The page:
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Titolo:
Structure and function of the bat superior olivary complex
Autore:
Grothe, B; Park, TJ;
Indirizzi:
Max Planck Inst Neurobiol, D-82152 Martinsried, Germany Max Planck Inst Neurobiol Martinsried Germany D-82152 rtinsried, Germany Univ Illinois, Dept Biol Sci, Chicago, IL 60607 USA Univ Illinois ChicagoIL USA 60607 , Dept Biol Sci, Chicago, IL 60607 USA
Titolo Testata:
MICROSCOPY RESEARCH AND TECHNIQUE
fascicolo: 4, volume: 51, anno: 2000,
pagine: 382 - 402
SICI:
1059-910X(20001115)51:4<382:SAFOTB>2.0.ZU;2-Q
Fonte:
ISI
Lingua:
ENG
Soggetto:
AMPLITUDE-MODULATED SIGNALS; CENTRAL AUDITORY-SYSTEM; FREE-TAILED BAT; INTERAURAL INTENSITY DIFFERENCES; ANTEROVENTRAL COCHLEAR NUCLEUS; INFERIOR COLLICULUS NEURONS; UNIT EXCITATORY RESPONSES; PTERONOTUS-P-PARNELLII; BINAURAL TONE BURSTS; LATERAL LEMNISCUS;
Keywords:
superior olivary complex; bat; anatomy; physiology; temporal auditory processing; sound localization; medial superior olive; lateral superior olive; trapezoid body;
Tipo documento:
Review
Natura:
Periodico
Settore Disciplinare:
Life Sciences
Citazioni:
136
Recensione:
Indirizzi per estratti:
Indirizzo: Grothe, B Max Planck Inst Neurobiol, Klopferspitz 18A, D-82152 Martinsried, Germany Max Planck Inst Neurobiol Klopferspitz 18A Martinsried Germany D-82152
Citazione:
B. Grothe e T.J. Park, "Structure and function of the bat superior olivary complex", MICROSC RES, 51(4), 2000, pp. 382-402

Abstract

The superior olivary complex (SOC) is a mammalian auditory brainstem structure that contains several nuclei. Some of them are part of the ascending system projecting to higher auditory centers, others belong to the descending system projecting to the cochlear nuclei or the cochlea itself. The main nuclei of the ascending system, the lateral and medial superior olive (LSO,MSG), as well as the lateral and medial nuclei of the trapezoid body (LNTB, MNTB), have been traditionally associated with sound localization. Here we review the results of recent studies on the main SOC nuclei in echolocating bats. These studies suggest that some SOC structures and functions are highly conserved across mammals (e.g., the LSO, which is associated with interaural intensity difference processing), while others are phylogeneticallyhighly variable in both form and function (e.g., the MSG, traditionally associated with interaural time difference processing). For the MSG, these variations indicate that we should broaden our view regarding what functions the MSO might participate in, since its function in echolocation seems to lie in the context of pattern recognition rather than sound localization. Furthermore, across bat species, variations in the form and physiology of theMSO can be linked to specific behavioral adaptations associated with different echolocation strategies. Finally, the comparative approach, including auditory specialists such as bats, helps us to reach a more comprehensive view of the functional anatomy of auditory structures that are still poorly understood, like the nucleus of the central acoustic tract (NCAT). Microsc. Res. Tech. 51:382-402, 2000. (C) 2000 Wiley-Liss, Inc.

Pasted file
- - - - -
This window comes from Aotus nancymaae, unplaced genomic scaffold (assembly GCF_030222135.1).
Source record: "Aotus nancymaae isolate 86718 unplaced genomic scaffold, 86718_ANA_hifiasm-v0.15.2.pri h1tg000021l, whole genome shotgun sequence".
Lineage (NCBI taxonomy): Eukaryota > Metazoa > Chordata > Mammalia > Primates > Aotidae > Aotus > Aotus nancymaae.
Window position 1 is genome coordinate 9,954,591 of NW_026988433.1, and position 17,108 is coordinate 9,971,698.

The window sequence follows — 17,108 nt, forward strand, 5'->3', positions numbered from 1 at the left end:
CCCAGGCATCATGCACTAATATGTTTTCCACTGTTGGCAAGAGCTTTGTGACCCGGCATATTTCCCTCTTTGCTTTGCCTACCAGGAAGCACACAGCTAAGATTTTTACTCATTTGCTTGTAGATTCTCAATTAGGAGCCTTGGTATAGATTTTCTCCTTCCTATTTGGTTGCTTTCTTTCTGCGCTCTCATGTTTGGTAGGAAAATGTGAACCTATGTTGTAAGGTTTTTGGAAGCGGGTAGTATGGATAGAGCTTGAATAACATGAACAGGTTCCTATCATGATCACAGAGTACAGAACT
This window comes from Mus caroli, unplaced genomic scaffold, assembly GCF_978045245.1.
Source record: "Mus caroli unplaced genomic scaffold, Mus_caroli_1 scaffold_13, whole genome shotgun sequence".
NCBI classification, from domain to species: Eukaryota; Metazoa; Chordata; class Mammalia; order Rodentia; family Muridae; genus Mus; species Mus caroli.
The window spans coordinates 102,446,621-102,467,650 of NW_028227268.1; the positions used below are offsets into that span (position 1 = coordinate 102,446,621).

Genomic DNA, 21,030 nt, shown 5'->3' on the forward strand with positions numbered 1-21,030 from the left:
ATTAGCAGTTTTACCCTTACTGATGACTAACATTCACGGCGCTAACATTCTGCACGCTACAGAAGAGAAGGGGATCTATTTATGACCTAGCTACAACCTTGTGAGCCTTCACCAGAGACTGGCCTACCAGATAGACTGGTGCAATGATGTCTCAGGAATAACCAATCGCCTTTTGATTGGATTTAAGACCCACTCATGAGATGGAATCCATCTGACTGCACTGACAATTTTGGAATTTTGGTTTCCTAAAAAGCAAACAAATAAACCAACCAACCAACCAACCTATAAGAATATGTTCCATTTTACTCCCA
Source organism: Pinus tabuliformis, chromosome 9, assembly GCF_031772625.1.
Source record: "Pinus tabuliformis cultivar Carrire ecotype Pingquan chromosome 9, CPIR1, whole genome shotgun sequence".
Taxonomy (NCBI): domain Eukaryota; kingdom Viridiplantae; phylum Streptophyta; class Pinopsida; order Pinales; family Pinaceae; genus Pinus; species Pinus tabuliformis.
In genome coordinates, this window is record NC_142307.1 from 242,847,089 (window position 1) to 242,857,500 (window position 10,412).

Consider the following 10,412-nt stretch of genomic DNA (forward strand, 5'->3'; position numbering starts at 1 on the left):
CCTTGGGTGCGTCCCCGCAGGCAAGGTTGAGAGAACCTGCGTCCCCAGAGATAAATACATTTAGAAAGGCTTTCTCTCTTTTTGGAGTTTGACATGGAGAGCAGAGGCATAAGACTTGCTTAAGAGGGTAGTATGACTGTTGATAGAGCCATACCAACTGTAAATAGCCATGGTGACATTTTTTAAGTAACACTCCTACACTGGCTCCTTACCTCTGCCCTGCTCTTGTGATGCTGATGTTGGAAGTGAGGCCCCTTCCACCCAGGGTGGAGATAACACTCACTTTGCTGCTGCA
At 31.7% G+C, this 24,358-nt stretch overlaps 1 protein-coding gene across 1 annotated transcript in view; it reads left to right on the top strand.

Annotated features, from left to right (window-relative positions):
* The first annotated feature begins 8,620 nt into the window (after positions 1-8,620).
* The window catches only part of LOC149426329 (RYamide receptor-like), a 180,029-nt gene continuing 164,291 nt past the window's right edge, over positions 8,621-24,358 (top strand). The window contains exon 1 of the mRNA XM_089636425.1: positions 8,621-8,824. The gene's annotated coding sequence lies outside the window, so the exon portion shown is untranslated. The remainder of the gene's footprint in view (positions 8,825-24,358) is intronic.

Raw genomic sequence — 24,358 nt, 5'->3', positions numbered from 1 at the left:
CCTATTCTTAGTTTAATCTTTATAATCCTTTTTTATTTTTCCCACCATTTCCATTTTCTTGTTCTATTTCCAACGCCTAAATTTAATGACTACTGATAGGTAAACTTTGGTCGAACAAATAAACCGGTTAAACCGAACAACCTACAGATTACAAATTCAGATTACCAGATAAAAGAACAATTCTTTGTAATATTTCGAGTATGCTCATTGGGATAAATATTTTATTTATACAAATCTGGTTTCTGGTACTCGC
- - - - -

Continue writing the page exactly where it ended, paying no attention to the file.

ASDD Area Sistemi Dipartimentali e Documentali, Università di Bologna, Catalogo delle riviste ed altri periodici
Documento generato il 27/09/20 alle ore 13:40:21